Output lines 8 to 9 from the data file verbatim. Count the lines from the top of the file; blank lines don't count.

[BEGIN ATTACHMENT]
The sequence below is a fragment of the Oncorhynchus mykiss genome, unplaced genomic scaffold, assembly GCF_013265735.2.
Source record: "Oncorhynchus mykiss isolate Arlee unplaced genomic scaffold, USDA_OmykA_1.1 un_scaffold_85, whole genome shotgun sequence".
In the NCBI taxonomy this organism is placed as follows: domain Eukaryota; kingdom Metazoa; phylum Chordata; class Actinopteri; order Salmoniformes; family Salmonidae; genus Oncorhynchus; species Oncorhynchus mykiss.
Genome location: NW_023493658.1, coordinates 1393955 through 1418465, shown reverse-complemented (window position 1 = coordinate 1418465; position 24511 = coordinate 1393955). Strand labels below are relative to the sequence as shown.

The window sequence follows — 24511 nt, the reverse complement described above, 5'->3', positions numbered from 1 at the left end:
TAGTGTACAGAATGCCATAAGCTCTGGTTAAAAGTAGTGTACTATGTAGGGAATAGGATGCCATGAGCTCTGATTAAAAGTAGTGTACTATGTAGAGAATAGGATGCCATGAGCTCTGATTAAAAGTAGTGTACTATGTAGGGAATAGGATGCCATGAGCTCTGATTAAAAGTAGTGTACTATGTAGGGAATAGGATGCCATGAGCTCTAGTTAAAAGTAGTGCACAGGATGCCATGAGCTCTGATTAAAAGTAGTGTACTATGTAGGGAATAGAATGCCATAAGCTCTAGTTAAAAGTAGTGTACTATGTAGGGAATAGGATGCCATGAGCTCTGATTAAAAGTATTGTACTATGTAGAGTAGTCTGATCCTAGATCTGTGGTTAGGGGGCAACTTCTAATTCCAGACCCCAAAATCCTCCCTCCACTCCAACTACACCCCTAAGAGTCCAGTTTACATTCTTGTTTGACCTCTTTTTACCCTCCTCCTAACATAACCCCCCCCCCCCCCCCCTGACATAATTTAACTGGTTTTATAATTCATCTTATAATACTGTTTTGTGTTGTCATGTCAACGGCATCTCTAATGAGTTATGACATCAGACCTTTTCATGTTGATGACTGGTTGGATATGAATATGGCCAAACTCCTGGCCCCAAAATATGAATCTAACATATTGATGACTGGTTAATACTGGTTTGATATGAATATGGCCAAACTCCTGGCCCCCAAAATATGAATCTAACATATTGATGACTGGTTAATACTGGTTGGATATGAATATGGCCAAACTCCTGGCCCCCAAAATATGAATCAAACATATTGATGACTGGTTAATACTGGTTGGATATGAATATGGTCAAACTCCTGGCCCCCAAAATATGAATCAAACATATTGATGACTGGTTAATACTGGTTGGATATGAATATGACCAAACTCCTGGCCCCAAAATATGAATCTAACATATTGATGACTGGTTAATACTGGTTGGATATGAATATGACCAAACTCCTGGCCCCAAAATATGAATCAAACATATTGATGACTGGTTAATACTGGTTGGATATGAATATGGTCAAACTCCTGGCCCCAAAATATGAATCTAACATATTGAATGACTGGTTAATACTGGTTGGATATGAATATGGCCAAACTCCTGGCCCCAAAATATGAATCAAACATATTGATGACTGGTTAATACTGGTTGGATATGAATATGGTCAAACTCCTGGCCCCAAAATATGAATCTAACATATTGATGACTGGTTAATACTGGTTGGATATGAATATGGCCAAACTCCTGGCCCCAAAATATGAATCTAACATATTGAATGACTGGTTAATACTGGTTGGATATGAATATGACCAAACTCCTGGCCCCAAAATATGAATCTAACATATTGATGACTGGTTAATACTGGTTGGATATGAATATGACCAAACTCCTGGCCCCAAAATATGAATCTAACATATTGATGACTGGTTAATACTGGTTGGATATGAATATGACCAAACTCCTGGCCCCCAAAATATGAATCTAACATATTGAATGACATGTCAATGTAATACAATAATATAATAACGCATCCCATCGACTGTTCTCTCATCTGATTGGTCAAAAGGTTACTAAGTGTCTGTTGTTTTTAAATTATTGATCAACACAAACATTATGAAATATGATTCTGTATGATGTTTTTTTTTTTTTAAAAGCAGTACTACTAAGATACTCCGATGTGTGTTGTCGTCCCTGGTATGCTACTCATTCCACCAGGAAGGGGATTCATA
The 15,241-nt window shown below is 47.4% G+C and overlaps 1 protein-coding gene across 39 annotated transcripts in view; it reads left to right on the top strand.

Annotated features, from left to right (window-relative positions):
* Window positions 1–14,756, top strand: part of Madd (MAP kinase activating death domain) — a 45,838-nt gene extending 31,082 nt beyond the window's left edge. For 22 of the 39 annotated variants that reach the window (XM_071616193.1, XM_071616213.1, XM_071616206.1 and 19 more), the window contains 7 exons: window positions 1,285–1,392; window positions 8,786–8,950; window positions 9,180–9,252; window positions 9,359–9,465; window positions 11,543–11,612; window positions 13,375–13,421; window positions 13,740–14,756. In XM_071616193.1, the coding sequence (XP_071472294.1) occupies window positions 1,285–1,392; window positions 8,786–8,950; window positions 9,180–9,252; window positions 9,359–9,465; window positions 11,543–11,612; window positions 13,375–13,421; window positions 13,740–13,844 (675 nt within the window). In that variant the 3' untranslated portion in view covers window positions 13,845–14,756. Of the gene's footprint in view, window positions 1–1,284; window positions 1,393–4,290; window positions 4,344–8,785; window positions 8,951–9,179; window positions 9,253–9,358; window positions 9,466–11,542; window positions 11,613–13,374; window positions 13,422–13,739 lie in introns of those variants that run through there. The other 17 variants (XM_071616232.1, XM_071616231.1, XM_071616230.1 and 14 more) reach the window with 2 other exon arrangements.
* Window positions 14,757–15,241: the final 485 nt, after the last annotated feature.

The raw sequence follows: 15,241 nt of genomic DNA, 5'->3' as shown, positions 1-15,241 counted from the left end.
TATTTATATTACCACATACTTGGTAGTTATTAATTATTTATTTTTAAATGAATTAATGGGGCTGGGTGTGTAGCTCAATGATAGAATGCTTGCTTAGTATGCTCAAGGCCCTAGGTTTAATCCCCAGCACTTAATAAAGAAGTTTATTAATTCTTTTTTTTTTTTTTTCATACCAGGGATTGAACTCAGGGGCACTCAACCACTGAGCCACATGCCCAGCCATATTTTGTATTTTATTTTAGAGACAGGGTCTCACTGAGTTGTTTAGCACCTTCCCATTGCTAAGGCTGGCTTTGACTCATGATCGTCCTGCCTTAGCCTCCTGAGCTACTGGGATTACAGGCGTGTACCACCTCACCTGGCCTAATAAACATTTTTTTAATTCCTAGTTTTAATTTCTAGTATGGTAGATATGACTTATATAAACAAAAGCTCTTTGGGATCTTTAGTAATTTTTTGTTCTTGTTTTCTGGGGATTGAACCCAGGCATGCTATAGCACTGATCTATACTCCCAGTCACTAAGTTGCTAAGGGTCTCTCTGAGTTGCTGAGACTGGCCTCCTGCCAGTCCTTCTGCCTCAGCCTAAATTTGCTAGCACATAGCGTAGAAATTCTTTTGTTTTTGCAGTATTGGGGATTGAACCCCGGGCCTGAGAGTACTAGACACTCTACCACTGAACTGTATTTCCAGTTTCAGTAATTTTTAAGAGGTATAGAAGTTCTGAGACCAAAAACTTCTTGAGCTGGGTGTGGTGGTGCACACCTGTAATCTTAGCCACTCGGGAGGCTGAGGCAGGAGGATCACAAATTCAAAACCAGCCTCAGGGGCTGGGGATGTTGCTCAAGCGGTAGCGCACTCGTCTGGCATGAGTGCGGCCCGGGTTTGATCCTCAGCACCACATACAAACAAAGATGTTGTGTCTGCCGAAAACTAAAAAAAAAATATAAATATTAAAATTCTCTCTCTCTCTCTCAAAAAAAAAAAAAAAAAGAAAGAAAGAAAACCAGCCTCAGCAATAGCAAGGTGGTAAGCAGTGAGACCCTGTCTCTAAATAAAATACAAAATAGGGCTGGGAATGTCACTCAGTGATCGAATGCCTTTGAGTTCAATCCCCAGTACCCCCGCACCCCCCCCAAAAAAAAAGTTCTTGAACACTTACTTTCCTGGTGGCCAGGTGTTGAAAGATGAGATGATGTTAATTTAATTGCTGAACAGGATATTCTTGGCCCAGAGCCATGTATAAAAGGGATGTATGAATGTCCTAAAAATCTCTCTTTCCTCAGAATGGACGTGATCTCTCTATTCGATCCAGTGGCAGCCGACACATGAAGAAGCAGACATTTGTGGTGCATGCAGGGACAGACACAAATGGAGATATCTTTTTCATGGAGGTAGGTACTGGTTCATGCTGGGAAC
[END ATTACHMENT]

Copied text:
Annotated features, from left to right (window-relative positions):
* Window positions 1–14,756, top strand: part of Madd (MAP kinase activating death domain) — a 45,838-nt gene extending 31,082 nt beyond the window's left edge. For 22 of the 39 annotated variants that reach the window (XM_071616193.1, XM_071616213.1, XM_071616206.1 and 19 more), the window contains 7 exons: window positions 1,285–1,392; window positions 8,786–8,950; window positions 9,180–9,252; window positions 9,359–9,465; window positions 11,543–11,612; window positions 13,375–13,421; window positions 13,740–14,756. In XM_071616193.1, the coding sequence (XP_071472294.1) occupies window positions 1,285–1,392; window positions 8,786–8,950; window positions 9,180–9,252; window positions 9,359–9,465; window positions 11,543–11,612; window positions 13,375–13,421; window positions 13,740–13,844 (675 nt within the window). In that variant the 3' untranslated portion in view covers window positions 13,845–14,756. Of the gene's footprint in view, window positions 1–1,284; window positions 1,393–4,290; window positions 4,344–8,785; window positions 8,951–9,179; window positions 9,253–9,358; window positions 9,466–11,542; window positions 11,613–13,374; window positions 13,422–13,739 lie in introns of those variants that run through there. The other 17 variants (XM_071616232.1, XM_071616231.1, XM_071616230.1 and 14 more) reach the window with 2 other exon arrangements.